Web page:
OK I'm done.

Sunday, November 29, 2009


Hysterical, yes? We were just back from a party where we had to dress up - how we settled on the bored 50s art film director and eager starlet I'm not sure. This is what happens after the kids are tucked in their beds in Lusaka...the freaks come out.

Speaking of kids: (below), Owen and Finn on the way to Thanksgiving Dinner with the Hecks. (and yes finny looks just a wee-bit like dad)


Sunday, November 1, 2009


(Above, the Port at Zanzibar City)

Stonetown, the historic center of Zanzibar City is a tangle of streets filled with spice shops and tourist traps, smooth salesmen, cafes, guesthouses, workshops, schools, apartments, restaurants and mosques. We were just there a few short days after Kempinski on the north end of the island and Jambiani down south. While we were there we walked many miles though the narrow, crowded streets. Walking is not a luxury we have in Lusaka so that in itself was a treat. Every shop seemed to have something marvelous, something wonderful, something funky, something cool; The shopkeepers really were lovely and kind, especially to the boys, who were enchanted. We walked in the evening, at midday, and the last day there, early early in the morning before anyone but the schoolchildren were rushing through the crooked labyrinth.

I am always reluctant to photograph street scenes, not wanting to haul around my camera in a crowd or take photos of unwilling or unknowing subjects so my most precious memories of Stonetown are mine alone. The ones here are from an early morning walk O and I took with the camera when the streets were empty the shops closed. I let him lead the way, let him choose right, left, straight on. We got horribly lost but enjoyed the adventure and the feast of the senses.

Below: Scenes, Streets, Shops, Doors


The little big guy listening to the morning call to prayer. The muezzins call 5 times a day over their mosque loudspeakers, it's an unforgettable sound broadcast across the city. Click on the link below to hear the call to prayer while you are looking at the photos to get the full effect!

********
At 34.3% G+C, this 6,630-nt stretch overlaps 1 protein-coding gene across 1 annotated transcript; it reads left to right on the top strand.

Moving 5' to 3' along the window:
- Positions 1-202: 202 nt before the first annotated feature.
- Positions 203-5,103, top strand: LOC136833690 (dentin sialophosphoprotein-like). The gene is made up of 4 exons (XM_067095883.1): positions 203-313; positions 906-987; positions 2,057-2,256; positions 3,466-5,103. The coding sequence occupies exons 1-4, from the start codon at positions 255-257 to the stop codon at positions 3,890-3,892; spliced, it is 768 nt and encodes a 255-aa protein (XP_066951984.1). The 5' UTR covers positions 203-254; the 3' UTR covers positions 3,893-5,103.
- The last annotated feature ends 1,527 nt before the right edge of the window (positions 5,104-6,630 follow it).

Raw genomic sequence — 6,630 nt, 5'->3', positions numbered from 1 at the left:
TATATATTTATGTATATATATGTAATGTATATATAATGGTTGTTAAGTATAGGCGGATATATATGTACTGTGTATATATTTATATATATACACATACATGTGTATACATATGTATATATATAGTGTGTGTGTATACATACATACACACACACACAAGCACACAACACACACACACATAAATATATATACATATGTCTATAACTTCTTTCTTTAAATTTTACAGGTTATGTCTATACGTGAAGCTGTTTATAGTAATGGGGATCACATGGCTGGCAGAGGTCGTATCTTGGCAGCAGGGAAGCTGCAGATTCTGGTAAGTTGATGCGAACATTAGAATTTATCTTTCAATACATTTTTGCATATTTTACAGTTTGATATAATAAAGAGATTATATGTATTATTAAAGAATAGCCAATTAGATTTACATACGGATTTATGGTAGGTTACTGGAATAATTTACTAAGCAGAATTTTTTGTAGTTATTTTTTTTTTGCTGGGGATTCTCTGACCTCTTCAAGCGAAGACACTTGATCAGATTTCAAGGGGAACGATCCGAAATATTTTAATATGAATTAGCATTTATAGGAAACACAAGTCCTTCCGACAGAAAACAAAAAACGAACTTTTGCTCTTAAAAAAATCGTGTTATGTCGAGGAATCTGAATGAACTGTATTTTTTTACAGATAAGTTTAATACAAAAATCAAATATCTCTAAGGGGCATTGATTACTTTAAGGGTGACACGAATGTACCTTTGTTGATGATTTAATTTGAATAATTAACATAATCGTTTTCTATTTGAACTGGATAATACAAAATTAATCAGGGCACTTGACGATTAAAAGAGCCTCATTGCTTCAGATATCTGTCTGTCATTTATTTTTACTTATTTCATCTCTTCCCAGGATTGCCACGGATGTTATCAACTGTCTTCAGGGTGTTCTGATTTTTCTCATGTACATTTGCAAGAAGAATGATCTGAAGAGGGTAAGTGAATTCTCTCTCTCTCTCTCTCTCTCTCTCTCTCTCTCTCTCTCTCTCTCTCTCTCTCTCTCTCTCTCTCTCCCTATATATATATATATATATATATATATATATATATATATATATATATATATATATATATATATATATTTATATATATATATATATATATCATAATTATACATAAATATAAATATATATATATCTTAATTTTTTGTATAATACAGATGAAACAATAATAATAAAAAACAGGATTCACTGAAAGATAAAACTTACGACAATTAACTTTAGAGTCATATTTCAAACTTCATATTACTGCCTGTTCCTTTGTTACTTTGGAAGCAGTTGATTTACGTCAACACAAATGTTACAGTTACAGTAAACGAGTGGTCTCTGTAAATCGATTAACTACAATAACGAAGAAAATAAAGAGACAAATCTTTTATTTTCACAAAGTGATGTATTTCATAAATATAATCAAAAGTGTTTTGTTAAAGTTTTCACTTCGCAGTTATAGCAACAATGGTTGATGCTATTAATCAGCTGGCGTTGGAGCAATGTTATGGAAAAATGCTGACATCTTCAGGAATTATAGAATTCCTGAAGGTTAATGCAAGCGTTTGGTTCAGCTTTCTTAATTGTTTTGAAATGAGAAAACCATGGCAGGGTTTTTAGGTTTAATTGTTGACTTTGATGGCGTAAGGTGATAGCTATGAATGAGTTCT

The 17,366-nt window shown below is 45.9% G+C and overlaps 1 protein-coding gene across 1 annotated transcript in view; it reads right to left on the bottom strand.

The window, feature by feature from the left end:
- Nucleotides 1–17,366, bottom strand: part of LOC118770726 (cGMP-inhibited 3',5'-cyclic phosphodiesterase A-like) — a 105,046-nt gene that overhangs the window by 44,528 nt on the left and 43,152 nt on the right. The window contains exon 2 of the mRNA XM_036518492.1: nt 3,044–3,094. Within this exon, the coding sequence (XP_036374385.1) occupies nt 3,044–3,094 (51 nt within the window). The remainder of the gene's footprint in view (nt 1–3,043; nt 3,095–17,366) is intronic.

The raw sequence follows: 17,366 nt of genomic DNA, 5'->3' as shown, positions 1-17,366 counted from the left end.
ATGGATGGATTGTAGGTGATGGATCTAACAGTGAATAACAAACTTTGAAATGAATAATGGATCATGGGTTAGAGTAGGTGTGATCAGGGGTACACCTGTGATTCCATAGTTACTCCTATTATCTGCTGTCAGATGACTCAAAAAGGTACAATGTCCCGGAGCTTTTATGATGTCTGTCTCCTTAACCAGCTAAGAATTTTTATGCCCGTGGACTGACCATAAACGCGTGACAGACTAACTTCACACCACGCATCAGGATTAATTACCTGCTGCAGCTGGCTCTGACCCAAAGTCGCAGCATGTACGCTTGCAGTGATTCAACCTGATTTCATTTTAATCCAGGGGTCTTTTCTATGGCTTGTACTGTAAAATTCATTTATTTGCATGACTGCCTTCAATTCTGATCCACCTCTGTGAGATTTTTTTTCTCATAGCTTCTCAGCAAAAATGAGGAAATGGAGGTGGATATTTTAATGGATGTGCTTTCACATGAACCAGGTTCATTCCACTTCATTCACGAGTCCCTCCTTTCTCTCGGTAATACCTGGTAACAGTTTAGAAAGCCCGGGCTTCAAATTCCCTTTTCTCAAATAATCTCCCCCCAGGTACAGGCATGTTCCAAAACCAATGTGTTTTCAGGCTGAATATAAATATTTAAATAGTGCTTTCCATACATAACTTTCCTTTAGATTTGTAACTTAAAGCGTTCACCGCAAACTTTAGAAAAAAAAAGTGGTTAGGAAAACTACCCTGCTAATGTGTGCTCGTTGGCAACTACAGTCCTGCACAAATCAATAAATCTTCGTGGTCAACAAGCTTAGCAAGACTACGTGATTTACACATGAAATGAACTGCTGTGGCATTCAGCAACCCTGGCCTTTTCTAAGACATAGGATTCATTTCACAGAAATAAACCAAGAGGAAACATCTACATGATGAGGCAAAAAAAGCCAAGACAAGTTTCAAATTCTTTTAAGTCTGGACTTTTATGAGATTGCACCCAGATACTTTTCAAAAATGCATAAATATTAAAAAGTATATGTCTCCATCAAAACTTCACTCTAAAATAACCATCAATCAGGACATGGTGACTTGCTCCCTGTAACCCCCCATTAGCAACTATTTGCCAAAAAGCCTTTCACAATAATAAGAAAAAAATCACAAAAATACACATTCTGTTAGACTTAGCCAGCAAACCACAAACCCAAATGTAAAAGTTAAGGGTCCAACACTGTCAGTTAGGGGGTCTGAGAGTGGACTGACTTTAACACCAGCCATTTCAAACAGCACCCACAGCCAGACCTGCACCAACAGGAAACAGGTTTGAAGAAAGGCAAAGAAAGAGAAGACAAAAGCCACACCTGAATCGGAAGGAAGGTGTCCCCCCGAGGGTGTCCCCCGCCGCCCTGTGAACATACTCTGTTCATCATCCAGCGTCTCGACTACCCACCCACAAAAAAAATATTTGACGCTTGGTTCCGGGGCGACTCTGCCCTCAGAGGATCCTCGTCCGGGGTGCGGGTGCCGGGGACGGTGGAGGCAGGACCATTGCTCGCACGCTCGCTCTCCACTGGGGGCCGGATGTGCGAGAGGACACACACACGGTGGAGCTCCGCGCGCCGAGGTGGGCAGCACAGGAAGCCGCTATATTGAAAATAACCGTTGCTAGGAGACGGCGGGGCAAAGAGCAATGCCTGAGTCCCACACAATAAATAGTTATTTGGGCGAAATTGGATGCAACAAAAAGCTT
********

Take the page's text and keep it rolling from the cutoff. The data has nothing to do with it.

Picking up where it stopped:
-hear the call to prayer:
-learn how to pray:
What you need to pray: heart-felt intention to perform the prayer, a clean body with correct ablutions, a clean place to pray. Prayer rugs are optional.

below, the view from our window at the Chavda



(Above: nuts, cloves, peppercorns, cardamon, vanilla, ceylon cinnamon (ground, whole and in soap), lemongrass soaps, tumeric, iranian saffron)


To say that Zanzibar has gorgeous carved doors is an understatement. I was imagining a beautiful door here and there, lovely doors on stately buildings. As you can see from the collection below, there are ornately carved doors on every shabby falling down building at every twist and turn on every road...

Have you seen enough of Zanzibar? Are you sick of it or are you booking your flight right now? Thanks for indulging me with this huge mountain of photos from such a quick little trip...

Bye Bye, back to Zambia....

Manda Hill

Street vendors are a normal thing are sitting innocently in your car at a traffic light and young men come to your window with things for sale. The Manda Hill intersection usually has the most vendors with the best array of products. (Perhaps because the goods are stolen or because they don't have legal permits to sell so don't pay taxes, they have the best prices in town!) There are vendors who have permits to sell newspapers and talk time and this is a great convenience not to have to go to a store -- most of us have pre-paid phones and you buy scratch cards to 'top up.'

The other day on our way into town the offerings at Manda Hill included:
mango, apples, pears, clemantines (all imported from SouthAfrica)
plastic fly swatters
Zambian flag bath towels
car-mirror hanging flag things (with gold tassels)
TV Rabbit ears/antennae
hair clippers/razors
Santa car windshield screen
badminton racket
new silver track suit
Zambia team scarf
Monopoly board game (from Saudi Arabia)
metal hand-made dog collars and chains
Tummy Trimmer
Plastic Chess game
Pirated CDs and DVDs
mini guitar
plastic passport covers
steering wheel covers
cell phone car chargers
striped oxford button-down shirt
white tee-shirt
green wristwatch
Plastic Toy airplane
Toilet plungers
pleather belts
pumice stones
and of course, a 3 week old puppy.